The curriculum develops and extends the P Scales 1 to 4 of the National Curriculum, providing a wide range of opportunities to identify and evidence the often very small, but important steps in achievement made by our learners. In addition, many of the activities and schemes of work associated with the curriculum address other elements of the National Curriculum, presented within developmentally appropriate, meaningful and relevant learning experiences.
As learners with PMLD are most likely to be developing skills which are linked to early years learning, our curriculum focuses on developing the learner’s understanding both of the world around them and of social interaction and relationships. The core curriculum embraces five key areas of sensori-motor development: sensory cognitive, communication, social, motor and life skills. These are delivered by a multidisciplinary team comprising teaching, care, therapy and medical staff.
As the achievements of learners with PMLD are often measured in very small steps, it is essential to focus on what learners can do and to provide attainable and realistic targets. Staff from all disciplines are involved in the design and delivery of the learners’ Individual Education Plans (IEPs) and see their particular input as part of a holistic approach to learner development. On admission, a baseline assessment of each learner’s needs is made, to provide the basis for their IEP aims, and linked objectives. Teaching is delivered either as a one-to-one session, as a group activity within the class or as a cross-class activity where learners’ abilities and interests can be matched. All planning and teaching must be constantly under assessment and review, so they can be adapted to the changing needs of the individual learner.
The role of therapy
Learners with PMLD benefit from physiotherapy, speech and language therapy, occupational therapy, music therapy and aromatherapy. Working alongside the class teacher and care staff, the therapy team can provide learners with assessment and treatment in individual and group sessions which facilitates, rather than disrupts, their access to education.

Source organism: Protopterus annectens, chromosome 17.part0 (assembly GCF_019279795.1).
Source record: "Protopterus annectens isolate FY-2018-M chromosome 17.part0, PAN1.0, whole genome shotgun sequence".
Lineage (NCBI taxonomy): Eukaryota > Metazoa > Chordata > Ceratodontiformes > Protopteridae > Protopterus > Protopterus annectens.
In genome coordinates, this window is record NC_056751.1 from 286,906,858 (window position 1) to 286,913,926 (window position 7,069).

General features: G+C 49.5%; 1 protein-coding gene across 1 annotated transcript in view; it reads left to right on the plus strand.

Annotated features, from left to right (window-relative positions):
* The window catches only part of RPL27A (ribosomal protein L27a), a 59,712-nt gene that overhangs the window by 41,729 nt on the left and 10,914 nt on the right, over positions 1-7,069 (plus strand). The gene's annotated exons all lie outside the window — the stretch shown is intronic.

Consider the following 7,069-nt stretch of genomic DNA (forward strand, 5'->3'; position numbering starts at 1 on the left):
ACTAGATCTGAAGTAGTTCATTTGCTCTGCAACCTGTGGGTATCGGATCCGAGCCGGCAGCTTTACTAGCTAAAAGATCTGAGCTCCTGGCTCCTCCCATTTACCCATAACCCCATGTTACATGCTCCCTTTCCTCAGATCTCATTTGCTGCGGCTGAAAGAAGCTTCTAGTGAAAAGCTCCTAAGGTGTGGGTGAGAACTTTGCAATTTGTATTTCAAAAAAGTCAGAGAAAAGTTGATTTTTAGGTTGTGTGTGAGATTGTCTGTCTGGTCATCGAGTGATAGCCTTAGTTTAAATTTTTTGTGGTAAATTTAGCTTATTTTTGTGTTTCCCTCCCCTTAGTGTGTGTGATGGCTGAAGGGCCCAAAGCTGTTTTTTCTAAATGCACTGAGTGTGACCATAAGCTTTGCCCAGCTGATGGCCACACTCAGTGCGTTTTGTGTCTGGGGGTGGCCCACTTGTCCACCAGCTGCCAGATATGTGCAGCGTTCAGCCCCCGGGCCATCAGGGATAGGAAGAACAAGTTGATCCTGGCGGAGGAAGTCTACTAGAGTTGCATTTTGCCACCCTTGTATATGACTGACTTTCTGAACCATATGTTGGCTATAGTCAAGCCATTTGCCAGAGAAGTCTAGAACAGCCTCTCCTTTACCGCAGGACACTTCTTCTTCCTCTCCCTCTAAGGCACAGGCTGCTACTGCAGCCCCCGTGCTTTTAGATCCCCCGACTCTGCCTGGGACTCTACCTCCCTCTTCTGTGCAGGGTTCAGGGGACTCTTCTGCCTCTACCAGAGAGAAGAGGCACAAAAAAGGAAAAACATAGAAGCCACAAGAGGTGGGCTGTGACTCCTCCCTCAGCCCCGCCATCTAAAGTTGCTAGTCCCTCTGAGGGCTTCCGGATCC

Therapy activities also give learners the opportunity to continue to work towards objectives in their IEPs, such as developing their communication skills in music therapy or working on their understanding of cause and effect through switching sessions in occupational therapy. Horse riding, pony and trap rides, Rebound Therapy on a trampoline and hydrotherapy have also been found to be particularly effective when working with our learners.
Meeting complex health needs
In addition to meeting a learner’s therapeutic needs, professionals working with children and young people with PMLD often have to manage their complex medical needs. Neurological, respiratory, gastrointestinal, musculoskeletal and immune system problems are not uncommon for our learners and present barriers to their access to education. The majority of learners at our school have medical needs which, even when carefully managed, will result in absences from the classroom due to illness, medical appointments, surgery or seizures. For these learners, regularly attending school can prove to be a challenge.
It is essential that all school staff are fully trained to support learners with their health needs, be it administering gastrostomy nutrition or managing a learner with a complex tracheostomy, and to recognise when a learner is in discomfort or unwell. Where it is possible to do so, providing on-site medical support is an excellent way to ensure the holistic management of each learner’s needs and maximise the time they spend in the classroom. For example, if a teacher notices a particular learner displaying behaviours associated with discomfort or pain, the doctor can visit the learner to assess their needs and, if appropriate, adjust pain medications on the spot with the aim of allowing the learner to remain in the classroom.